Smithsonian museums continue to be closed to support the effort to contain the spread of COVID-19. Read a message from our director, and check our website and social media for updates.

Samuel Eiseman & Co., "Polo Dots" printed dress silk; 1915.

Samuel Eiseman & Co., "Polo Dots" printed dress silk; 1915.

Usage conditions apply
Samuel Eiseman & Co., Inc. - SECO Silk twill Polo Dots fabric length; 1915. Silk dress goods commercially named "Polo Dots". A fine twilled silk printed with spaced coin dots in a half drop repeat in black on a white ground. Semi-transpaprent. Dots are 0.75 inches and 4 inches from each other. Selvedge is thin and gold. Lengths are pinked. The 1915 date and the black and white color scheme suggest it was part of the general vogue for black and white that came about as a result of the shortage of (mostly German-made) dyestuffs after the British began to blockade German ports in early 1915, during World War I.
Previous name of the company was Eiseman Bros. from 1881-1898. The trade name was – SECO – acronym for Samuel Eiseman & Co.. It was a silk dress goods sales agency and converter, which also operated mills in New Hampshire. Goods were sold through the headquarters and sales offices in New York City. The company dissolved in the early 1930s. Founder - Samuel Eiseman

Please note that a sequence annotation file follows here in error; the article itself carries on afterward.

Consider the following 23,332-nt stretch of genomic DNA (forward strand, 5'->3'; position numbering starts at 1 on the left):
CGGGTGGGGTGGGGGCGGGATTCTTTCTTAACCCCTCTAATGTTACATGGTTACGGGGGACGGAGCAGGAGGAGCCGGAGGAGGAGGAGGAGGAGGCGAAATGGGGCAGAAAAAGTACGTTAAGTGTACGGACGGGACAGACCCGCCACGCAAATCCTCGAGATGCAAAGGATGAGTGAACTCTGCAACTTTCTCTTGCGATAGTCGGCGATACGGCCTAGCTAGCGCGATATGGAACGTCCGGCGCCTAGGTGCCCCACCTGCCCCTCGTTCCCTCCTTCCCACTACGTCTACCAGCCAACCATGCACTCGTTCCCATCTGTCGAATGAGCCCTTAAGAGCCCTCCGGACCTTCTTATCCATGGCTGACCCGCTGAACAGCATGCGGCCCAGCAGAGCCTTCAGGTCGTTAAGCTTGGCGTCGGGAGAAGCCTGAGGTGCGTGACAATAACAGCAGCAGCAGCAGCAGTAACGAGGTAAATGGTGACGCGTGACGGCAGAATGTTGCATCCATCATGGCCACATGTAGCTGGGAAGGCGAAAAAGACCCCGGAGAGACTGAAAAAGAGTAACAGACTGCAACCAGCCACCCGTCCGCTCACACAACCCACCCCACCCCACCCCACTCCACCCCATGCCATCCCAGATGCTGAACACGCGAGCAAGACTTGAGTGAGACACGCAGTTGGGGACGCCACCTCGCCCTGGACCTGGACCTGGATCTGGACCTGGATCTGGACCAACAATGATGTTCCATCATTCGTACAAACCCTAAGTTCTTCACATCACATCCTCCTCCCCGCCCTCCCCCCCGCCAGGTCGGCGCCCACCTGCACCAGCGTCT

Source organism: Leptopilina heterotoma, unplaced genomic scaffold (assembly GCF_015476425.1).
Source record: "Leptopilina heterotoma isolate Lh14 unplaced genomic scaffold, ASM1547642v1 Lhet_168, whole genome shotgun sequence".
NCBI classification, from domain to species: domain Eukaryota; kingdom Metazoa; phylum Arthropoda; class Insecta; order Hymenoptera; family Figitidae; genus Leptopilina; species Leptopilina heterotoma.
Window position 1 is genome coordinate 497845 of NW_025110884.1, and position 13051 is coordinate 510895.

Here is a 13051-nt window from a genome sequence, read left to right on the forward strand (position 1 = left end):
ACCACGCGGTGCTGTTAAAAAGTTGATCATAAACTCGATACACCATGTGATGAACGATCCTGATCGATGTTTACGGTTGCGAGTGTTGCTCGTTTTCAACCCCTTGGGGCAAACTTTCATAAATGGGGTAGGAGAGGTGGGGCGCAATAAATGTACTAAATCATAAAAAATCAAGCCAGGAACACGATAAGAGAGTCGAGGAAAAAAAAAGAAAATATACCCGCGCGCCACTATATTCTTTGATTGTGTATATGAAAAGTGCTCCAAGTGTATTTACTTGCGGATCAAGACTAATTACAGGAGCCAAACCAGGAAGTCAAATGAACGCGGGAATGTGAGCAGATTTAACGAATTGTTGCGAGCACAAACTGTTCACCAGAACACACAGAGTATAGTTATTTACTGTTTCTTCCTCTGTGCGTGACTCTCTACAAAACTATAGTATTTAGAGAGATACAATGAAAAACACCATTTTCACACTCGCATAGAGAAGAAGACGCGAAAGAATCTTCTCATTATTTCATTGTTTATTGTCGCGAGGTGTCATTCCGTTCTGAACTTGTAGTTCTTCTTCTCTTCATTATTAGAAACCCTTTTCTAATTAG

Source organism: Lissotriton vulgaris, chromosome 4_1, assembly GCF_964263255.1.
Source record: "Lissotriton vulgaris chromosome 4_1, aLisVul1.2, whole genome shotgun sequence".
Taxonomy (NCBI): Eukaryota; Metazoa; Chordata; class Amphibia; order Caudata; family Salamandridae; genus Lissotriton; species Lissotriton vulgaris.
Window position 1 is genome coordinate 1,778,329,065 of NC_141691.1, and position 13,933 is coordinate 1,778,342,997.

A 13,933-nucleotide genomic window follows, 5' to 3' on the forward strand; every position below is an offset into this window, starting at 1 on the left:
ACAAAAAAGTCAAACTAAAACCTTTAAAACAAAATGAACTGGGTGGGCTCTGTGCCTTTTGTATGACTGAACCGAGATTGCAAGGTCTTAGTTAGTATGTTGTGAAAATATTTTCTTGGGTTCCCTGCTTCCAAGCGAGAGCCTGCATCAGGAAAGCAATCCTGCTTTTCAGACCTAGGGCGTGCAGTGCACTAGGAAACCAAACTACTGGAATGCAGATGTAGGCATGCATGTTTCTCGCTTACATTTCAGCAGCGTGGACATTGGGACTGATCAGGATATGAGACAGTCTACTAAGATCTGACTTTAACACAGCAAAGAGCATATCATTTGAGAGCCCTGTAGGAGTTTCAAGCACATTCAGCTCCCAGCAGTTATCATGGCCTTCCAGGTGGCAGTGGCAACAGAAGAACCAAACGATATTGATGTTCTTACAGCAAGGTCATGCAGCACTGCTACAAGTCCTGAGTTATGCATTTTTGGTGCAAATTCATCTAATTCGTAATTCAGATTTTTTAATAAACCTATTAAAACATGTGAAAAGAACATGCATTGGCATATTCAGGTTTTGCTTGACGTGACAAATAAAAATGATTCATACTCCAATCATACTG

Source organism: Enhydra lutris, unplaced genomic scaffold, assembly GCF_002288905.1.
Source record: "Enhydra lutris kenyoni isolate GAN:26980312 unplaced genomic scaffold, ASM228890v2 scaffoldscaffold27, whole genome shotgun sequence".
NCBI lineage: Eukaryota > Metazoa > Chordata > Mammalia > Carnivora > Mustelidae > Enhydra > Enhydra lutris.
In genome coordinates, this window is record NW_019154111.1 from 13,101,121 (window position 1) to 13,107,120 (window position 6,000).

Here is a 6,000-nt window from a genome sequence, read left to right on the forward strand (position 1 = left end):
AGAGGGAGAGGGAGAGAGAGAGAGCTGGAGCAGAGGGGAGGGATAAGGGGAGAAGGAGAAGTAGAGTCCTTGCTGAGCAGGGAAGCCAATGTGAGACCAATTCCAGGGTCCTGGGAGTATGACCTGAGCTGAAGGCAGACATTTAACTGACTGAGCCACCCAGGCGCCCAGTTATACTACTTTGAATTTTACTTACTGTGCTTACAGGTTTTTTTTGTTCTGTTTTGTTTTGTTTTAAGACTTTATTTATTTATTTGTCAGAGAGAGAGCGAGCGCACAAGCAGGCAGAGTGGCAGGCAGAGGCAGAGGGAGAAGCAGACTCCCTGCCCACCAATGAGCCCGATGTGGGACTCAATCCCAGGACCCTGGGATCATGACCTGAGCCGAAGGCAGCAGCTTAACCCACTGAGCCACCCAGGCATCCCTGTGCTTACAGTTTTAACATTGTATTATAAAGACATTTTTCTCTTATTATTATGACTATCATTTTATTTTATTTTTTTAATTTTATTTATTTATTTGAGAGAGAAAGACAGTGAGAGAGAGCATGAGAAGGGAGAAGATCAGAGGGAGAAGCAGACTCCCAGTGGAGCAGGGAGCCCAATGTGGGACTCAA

Currently not on view
Object Name
Fabric Length
Date made
Samuel Eiseman & Co., Inc.
place made
United States: New Hampshire, Newmarket
Associated Place
United States: New Jersey, Allentown
Physical Description
silk (overall material)
black (overall color)
white ground (overall color)
twill weave; printed (overall production method/technique)
overall: 36 in x 41 in; 91.44 cm x 104.14 cm
ID Number
accession number
catalog number
Credit Line
Gift of Samuel Eiseman
American Textile Industry
See more items in
Cultural and Community Life: Textiles
American Silks
American Textile Industry
American Silk Industry
Data Source
National Museum of American History
Nominate this object for photography.   

Our collection database is a work in progress. We may update this record based on further research and review. Learn more about our approach to sharing our collection online.

If you would like to know how you can use content on this page, see the Smithsonian's Terms of Use. If you need to request an image for publication or other use, please visit Rights and Reproductions.


Add a comment about this object